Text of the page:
No doubt about it, all these guys are really good. On any odd day they can hit each and every fairway, and every green in regulation. A Major setup like that would yield a result not based on superior performance but on lucky bounces. Their call for easy course is tantamount to asking for running Marathons to be set on all-downhill courses so that each contender can break the 2-hour record.

Downhill marathon!

Let’s back up a bit. There are only four golf majors in a year. They are supposed to be the toughest tests ever and hence should push the competitors to the limit. The winner will not only be the golfer who plays the best but also plays the “least bad”. As golf Guru Dr. Bob Rotella wrote in his famous book about the golfing mind, “golf is not a game of perfect”. Mistakes and miscues will happen.

Golf majors test all the critical aspects of golf: from brutal strength by obliterating the ball with a driver, accuracy with the long irons, touch around the green with wedges and feel on the green. And of course mental toughness, body fitness, nutrition, and equipment, among other factors.

Keep it in the short grass.

But is there any validity in the golfers’ complaints? Shinnecock Hills was aptly brutal, as a major should be. Yet Koepka still managed to win with a +1. But note that Tony Fleetwood shot a -7 in the last round.

Koepka managed a final -16 at Erin Hills in 2017, shooting a -5 on the last day. A day where Matsuyama shot -6.

Similarly, Dustin Johnson shot a final score of -4 at Oakmont in 2016, a -1 in the last round, where Jim Fyurk was lowest at -4.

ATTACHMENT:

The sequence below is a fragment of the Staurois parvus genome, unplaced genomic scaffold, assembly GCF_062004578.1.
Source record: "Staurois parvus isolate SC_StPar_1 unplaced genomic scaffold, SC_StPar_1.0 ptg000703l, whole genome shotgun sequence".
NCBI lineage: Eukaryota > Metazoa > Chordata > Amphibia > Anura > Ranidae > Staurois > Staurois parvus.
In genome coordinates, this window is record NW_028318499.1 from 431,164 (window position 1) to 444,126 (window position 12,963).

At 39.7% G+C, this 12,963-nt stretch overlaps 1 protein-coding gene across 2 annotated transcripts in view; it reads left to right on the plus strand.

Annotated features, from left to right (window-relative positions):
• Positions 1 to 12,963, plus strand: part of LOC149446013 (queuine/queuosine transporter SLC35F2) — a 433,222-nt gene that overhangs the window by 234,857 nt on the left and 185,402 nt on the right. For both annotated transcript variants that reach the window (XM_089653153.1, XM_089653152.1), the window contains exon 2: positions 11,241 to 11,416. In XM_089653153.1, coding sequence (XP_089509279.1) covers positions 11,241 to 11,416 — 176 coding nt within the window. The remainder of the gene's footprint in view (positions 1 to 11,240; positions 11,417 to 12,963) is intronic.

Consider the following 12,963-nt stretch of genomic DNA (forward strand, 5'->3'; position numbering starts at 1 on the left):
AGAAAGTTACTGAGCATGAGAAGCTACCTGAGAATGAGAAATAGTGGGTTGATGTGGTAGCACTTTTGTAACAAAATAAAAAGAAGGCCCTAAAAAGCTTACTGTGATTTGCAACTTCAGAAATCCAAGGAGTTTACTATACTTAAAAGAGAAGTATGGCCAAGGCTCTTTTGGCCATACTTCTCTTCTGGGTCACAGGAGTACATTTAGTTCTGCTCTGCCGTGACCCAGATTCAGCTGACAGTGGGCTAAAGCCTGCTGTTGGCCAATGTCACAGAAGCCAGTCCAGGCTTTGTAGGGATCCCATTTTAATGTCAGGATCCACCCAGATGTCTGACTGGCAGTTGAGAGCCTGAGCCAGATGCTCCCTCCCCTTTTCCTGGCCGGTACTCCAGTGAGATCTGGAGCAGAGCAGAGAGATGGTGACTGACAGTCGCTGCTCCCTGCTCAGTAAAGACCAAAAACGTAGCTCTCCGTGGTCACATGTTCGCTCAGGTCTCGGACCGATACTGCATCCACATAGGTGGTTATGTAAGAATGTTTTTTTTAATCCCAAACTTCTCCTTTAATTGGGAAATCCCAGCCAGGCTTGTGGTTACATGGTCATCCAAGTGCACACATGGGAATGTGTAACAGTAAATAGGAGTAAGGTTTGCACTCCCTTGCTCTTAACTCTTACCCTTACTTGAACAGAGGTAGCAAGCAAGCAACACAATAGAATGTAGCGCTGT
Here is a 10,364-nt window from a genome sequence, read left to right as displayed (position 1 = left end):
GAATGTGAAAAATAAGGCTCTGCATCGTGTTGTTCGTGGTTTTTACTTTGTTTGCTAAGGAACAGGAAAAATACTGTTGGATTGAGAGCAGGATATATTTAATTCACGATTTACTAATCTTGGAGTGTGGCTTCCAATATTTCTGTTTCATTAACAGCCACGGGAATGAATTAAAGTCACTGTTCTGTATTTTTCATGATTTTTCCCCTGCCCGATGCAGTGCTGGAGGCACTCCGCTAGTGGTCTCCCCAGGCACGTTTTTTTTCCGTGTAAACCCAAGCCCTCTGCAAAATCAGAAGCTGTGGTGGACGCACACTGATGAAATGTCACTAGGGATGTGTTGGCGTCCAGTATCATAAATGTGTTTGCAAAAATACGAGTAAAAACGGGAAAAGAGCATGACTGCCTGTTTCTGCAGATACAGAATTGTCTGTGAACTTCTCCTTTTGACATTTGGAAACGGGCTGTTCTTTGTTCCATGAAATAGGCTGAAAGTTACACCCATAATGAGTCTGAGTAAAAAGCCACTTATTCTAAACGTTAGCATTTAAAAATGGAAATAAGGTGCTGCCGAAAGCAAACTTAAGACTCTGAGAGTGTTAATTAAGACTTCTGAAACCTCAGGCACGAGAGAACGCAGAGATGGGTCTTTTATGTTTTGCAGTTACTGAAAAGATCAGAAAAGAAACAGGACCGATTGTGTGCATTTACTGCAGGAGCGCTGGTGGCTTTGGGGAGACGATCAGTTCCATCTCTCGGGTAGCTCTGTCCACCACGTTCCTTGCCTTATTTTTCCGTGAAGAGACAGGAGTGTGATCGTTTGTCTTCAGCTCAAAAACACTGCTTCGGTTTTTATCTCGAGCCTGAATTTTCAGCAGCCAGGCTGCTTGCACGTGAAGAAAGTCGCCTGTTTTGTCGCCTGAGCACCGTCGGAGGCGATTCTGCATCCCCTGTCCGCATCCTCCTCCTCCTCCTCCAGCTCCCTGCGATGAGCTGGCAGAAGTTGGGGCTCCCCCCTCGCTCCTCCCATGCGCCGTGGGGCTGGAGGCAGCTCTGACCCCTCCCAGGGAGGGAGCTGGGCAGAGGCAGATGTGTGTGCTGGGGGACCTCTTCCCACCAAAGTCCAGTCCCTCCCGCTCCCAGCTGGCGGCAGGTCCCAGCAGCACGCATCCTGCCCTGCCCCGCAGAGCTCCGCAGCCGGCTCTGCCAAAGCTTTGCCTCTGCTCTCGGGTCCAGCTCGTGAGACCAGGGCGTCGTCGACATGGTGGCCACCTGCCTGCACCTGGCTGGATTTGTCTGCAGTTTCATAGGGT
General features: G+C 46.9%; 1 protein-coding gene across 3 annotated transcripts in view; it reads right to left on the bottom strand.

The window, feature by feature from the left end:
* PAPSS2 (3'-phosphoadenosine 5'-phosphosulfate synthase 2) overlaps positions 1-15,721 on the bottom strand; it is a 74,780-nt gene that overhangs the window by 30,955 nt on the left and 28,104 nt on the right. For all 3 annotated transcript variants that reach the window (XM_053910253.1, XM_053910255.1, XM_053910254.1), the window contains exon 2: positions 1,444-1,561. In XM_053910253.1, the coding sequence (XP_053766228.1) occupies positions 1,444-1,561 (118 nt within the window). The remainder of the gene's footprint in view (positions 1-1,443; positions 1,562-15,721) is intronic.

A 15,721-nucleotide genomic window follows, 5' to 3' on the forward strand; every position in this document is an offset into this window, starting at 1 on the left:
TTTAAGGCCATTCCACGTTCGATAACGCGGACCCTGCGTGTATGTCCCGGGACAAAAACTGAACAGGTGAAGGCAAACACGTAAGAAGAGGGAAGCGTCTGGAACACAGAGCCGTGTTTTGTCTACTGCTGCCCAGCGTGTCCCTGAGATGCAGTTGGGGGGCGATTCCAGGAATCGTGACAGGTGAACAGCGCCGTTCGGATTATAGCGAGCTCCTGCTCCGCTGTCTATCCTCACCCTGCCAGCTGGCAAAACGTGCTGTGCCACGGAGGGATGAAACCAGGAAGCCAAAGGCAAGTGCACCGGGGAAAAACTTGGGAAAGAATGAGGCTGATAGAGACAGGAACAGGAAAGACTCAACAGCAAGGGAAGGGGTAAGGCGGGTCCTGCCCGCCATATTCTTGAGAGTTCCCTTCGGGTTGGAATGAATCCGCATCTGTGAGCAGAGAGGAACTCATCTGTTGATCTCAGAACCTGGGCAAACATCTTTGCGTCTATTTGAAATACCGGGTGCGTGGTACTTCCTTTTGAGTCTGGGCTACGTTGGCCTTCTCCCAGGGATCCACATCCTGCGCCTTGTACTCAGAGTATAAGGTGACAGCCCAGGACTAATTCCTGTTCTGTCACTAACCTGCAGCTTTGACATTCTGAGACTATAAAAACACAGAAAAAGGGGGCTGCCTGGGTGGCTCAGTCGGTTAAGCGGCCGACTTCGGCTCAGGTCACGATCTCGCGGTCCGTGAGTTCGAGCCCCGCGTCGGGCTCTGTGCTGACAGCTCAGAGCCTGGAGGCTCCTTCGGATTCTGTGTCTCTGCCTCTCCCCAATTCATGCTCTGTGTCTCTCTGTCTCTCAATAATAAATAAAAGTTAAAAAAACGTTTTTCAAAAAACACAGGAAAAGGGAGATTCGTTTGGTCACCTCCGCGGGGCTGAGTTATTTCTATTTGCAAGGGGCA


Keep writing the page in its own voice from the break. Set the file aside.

Too easy

The same pattern is repeated on the PGA Championship, where the most recent final scores were -8 and -16 by Koepka at Bethpage and Bellerive and -8 by Justin Thomas at Quail Hollow.

There is simply no argument for making the US Open any easier. Kudos to the Champion, Gary Woodland, but let’s be honest, the set up was too easy, too for a US Open.

This is a course where Hollywood stars hobnob during the famous showbiz event called the Pebble Beach Pro-Am; Actors Bill Murray and Don Cheadle, jazz Maestro Kenny G and even Condoleezza Rice. USGA should seriously rethink holding their championships here in the future.

Holes 3 and 4 were a shame. The golfers were taking their approach shots on these short Par 4s, from 80 and 90 yards! The finishing 18th hole offered no risk-reward challenge and was easily reached in two shots for an eagle putt. There is even a 90-yard Par 3.

Unfortunately, we are unlikely to see Pebble Beach thrown off the majors’ calendar. In fact, it is slotted to host the 2027 US Open. Even worse is the fact that the course does not have room to push back the tees, as the Masters has slowly been doing on their Tiger-tamed Augusta Course by buying adjacent plots and parcels of land.

Size not everything

Size is not everything of course. What the USGA should do on short courses is set up tough conditions, as was done for the short 6996-yard Merion Course in 2013. Yes, we are back to that word again; tough. How tough was it? Justin Rose won with a +1.

Of course there are the other solutions that many golfers, Pros, amateurs, and manufacturers don’t like to hear: Bifurcation and rolling back the ball.  In the meantime, these big boys will just have to man up to the challenge.

The next 2020 US Open, shall be held at the Winged Foot course in Mamaroneck, New York. The last time it was held there was 2006, and it was brutal. Yours sincerely was there. The USGA had combined the most difficult holes from the East and West courses to create a monster blend that brought the best golfers to their knees.

Phil Mickelson and Colin Montgomery had their hearts broken on what was probably their last shot at winning a US Open. Colin Montgomerie's wayward 7-iron approach to the final green led to a double-bogey, while Phil’s wayward cut drive found a trash can.

Whining wimps

On the last day, the eventual winner, Aussie Geoff Ogilvy had finished player earlier and given up any chance of winning. Only to be called to receive the trophy. The winning score: +5. Now, that is more like a Major.

Even with all this whining by the wimps, I don’t expect it to be any easier next year. Hopefully, the Blue Jackets have learned a lesson. The boys will have to go big or go home. Fergie already told them: big girls don’t cry. How dare big boys bitch about tough courses?

Enjoy your golf; keep it in the short grass. [email protected]